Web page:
Blog

To update or not to update…

In the previous blog we presented our analysis of image update frequency for official DockerHub images and the implications for application images built on top of these base images. It was pointed out in a Reddit reply by /u/AskOnDock29 that users can update the operating system packages in the images themselves, independently of the official image and so the frequency, or infrequency, of base image updates is not a concern since this is easily manageable by end-users.

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A Look at How Often Docker Images are Updated

In our last blog, we reported on operating systems usage on DockerHub, focusing on official base images.
Most users do not build their container image from scratch they built on top of these base images, for example extending an image such as library/alpine:latest with their own application content.
Whenever one of these base OS images is updated, images built on top are typically rebuilt in order to inherit the fixes included in the base image. In this blog, we will be looking at the update frequency of base images: frequency of updates, changes made and how that impacts end users.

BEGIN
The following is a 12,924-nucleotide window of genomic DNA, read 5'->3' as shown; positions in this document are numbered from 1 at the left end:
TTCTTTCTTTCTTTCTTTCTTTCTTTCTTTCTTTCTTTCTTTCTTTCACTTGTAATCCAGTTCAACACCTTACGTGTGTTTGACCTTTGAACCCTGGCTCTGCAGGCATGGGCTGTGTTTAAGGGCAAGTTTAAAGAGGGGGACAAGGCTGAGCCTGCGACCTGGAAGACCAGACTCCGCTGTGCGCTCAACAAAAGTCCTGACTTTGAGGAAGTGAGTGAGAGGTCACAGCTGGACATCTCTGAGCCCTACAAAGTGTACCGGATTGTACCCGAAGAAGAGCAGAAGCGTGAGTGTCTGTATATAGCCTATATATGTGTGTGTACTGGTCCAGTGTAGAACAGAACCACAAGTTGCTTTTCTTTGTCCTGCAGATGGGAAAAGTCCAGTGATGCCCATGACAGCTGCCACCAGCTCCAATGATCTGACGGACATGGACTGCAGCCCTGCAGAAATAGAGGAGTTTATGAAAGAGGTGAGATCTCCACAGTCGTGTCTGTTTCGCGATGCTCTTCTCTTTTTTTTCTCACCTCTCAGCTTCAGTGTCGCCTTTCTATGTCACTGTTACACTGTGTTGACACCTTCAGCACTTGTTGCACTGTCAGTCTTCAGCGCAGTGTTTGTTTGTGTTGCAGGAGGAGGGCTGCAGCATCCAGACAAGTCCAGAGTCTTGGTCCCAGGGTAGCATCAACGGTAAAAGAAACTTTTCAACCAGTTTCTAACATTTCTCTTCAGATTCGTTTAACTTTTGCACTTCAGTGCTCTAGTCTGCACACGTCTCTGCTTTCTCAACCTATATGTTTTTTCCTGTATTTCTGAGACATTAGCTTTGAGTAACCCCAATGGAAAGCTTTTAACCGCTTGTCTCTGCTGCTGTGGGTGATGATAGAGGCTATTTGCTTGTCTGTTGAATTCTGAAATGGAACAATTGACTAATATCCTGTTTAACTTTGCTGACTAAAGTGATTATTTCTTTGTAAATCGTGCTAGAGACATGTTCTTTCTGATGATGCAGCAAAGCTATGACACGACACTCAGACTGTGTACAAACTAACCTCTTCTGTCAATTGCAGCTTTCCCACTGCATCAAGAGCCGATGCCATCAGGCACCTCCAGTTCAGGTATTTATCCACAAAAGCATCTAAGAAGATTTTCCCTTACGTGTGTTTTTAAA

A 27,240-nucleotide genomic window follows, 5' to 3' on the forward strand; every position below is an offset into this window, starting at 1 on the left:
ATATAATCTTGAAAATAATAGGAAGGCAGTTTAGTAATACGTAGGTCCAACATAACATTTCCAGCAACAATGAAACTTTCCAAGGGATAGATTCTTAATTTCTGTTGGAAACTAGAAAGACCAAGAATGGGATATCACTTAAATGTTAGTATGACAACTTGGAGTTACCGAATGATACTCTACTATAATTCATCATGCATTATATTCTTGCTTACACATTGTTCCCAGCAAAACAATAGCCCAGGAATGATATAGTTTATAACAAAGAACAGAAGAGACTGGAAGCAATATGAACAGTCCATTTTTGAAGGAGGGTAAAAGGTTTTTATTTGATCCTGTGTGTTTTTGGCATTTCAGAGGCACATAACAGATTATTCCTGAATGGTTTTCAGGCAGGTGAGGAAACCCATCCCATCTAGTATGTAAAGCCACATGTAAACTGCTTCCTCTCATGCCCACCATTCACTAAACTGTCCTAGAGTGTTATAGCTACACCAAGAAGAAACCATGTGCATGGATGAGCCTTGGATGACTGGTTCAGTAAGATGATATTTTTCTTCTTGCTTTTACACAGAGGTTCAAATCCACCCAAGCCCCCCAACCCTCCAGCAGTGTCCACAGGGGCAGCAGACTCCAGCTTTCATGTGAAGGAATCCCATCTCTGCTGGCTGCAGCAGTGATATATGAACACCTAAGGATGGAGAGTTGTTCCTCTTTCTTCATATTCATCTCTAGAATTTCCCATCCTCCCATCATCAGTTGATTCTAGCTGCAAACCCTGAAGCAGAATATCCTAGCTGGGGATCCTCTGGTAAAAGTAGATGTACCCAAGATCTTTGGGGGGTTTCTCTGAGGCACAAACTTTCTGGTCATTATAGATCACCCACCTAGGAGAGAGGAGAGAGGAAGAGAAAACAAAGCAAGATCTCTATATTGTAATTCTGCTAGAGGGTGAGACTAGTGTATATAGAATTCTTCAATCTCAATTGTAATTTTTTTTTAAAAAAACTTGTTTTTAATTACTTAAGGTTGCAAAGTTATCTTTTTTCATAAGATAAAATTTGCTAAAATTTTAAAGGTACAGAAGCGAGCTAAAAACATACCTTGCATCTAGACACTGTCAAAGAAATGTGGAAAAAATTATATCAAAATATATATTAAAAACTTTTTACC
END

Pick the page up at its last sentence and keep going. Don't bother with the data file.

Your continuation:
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Introducing the Anchore Engine

Today Anchore announced a new open source project that allows users to install a local copy of the powerful container analysis and policy engine that powers the Anchore Navigator service.
The Anchore Engine is an open source project that provides a centralized service for inspection, analysis and certification of container images. The Anchore engine is provide as a Docker container image that can be run standalone or on an orchestration platform such as Kubernetes, Docker Swarm, Rancher or Amazon ECS.